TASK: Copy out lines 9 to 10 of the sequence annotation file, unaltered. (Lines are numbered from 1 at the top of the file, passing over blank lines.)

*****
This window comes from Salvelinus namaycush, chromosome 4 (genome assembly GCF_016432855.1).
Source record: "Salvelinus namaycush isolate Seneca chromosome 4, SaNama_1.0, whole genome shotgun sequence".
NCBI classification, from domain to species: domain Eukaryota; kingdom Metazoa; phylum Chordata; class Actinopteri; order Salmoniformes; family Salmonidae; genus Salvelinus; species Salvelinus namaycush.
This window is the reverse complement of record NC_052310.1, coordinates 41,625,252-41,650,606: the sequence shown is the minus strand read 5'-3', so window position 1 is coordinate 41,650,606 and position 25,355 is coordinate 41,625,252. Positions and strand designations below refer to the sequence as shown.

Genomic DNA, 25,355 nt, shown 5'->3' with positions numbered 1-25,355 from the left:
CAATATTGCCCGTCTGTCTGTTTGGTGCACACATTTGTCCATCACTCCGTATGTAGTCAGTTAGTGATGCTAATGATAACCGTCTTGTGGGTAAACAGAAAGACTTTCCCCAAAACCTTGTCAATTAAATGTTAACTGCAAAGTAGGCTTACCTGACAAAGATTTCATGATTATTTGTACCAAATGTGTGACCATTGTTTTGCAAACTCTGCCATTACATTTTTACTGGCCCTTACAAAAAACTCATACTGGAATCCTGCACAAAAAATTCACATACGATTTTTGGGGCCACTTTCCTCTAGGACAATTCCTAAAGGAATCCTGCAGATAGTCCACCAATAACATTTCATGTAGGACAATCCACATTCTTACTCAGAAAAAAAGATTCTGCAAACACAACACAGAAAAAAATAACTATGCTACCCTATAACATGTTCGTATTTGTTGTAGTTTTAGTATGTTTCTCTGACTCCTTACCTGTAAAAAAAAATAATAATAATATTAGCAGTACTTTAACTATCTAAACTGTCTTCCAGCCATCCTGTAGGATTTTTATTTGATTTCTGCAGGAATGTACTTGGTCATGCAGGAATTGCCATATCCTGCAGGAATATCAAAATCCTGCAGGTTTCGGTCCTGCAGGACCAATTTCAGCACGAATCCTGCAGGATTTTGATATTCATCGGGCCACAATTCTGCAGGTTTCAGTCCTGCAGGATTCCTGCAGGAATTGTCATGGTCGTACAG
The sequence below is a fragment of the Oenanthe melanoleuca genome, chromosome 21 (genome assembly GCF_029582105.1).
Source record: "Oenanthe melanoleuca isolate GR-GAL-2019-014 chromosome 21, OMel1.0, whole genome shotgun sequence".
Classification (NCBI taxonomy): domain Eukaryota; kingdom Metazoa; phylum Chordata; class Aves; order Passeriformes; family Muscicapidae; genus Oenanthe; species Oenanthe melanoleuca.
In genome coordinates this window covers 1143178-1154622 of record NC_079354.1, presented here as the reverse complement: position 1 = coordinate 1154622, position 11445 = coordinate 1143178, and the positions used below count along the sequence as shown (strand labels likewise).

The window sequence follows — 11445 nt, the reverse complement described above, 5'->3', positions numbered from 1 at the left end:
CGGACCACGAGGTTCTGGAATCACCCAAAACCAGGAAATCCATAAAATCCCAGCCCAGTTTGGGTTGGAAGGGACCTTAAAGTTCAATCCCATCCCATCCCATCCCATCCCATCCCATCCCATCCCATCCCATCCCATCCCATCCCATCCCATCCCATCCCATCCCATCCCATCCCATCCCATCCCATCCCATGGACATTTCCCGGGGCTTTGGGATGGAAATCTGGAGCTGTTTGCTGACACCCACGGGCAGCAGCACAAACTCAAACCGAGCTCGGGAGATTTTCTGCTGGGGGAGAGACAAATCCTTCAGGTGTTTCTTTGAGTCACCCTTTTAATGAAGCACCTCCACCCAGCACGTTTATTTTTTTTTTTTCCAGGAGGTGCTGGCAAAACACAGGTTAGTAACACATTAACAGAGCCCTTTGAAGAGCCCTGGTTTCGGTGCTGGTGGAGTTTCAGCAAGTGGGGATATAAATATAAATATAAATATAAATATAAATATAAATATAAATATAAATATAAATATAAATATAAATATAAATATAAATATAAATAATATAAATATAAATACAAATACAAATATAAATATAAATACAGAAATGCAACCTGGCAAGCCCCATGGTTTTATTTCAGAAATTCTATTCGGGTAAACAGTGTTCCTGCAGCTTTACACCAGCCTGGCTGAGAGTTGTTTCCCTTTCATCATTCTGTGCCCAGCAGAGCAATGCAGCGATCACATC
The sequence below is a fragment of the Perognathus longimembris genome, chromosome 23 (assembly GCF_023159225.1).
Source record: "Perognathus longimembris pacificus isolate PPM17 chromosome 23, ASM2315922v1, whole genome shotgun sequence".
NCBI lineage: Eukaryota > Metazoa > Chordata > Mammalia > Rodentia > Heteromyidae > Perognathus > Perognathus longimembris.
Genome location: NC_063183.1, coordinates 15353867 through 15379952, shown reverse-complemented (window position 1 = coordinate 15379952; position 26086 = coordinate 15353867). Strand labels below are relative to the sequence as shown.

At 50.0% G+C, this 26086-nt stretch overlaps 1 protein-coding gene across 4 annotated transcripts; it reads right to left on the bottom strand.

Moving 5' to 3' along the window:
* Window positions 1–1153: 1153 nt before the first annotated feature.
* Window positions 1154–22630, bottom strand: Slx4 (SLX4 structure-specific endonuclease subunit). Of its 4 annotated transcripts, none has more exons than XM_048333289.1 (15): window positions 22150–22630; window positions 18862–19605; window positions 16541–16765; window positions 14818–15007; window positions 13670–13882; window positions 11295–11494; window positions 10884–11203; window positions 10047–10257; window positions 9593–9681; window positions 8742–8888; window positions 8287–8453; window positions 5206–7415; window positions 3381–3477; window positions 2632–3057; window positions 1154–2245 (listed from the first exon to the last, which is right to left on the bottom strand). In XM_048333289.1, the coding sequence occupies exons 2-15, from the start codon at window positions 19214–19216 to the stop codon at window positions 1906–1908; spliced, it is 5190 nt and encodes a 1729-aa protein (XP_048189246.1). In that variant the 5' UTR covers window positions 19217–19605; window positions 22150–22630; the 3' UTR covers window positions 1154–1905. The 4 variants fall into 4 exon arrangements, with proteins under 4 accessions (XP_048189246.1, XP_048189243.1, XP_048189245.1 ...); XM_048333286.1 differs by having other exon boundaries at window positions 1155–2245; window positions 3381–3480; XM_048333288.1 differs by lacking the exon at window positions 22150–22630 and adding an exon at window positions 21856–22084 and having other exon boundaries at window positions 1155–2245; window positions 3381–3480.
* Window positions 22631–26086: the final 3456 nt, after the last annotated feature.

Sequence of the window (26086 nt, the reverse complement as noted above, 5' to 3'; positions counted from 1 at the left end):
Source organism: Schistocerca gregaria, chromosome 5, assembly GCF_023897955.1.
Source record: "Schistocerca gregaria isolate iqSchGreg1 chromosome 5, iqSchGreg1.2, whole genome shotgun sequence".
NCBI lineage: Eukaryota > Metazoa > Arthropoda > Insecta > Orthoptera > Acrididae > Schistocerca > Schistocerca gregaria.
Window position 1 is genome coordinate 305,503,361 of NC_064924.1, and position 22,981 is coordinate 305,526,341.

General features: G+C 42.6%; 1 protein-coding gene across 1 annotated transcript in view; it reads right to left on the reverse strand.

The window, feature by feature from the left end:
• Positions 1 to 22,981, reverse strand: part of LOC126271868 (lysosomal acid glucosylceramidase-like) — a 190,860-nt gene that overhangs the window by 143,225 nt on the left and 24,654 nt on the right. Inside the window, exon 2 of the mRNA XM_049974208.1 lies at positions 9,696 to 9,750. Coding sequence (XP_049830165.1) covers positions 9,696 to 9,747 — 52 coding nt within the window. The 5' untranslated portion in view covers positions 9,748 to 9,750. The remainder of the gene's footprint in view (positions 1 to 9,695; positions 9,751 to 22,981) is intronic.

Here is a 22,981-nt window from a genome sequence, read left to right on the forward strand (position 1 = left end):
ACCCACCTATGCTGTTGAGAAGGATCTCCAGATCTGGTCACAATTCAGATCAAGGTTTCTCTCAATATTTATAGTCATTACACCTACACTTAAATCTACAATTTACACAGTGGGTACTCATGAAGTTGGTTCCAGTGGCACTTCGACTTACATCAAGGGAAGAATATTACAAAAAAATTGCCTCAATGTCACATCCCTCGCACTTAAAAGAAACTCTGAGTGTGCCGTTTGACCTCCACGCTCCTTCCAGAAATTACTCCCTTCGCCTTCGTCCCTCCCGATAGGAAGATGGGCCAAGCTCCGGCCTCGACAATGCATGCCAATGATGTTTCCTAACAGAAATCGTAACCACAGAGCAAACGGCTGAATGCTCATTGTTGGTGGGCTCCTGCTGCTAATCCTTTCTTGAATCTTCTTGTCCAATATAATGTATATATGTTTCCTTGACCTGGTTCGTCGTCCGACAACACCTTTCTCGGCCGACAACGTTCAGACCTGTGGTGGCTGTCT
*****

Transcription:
Classification (NCBI taxonomy): domain Eukaryota; kingdom Metazoa; phylum Chordata; class Aves; order Passeriformes; family Muscicapidae; genus Oenanthe; species Oenanthe melanoleuca.
In genome coordinates this window covers 1143178-1154622 of record NC_079354.1, presented here as the reverse complement: position 1 = coordinate 1154622, position 11445 = coordinate 1143178, and the positions used below count along the sequence as shown (strand labels likewise).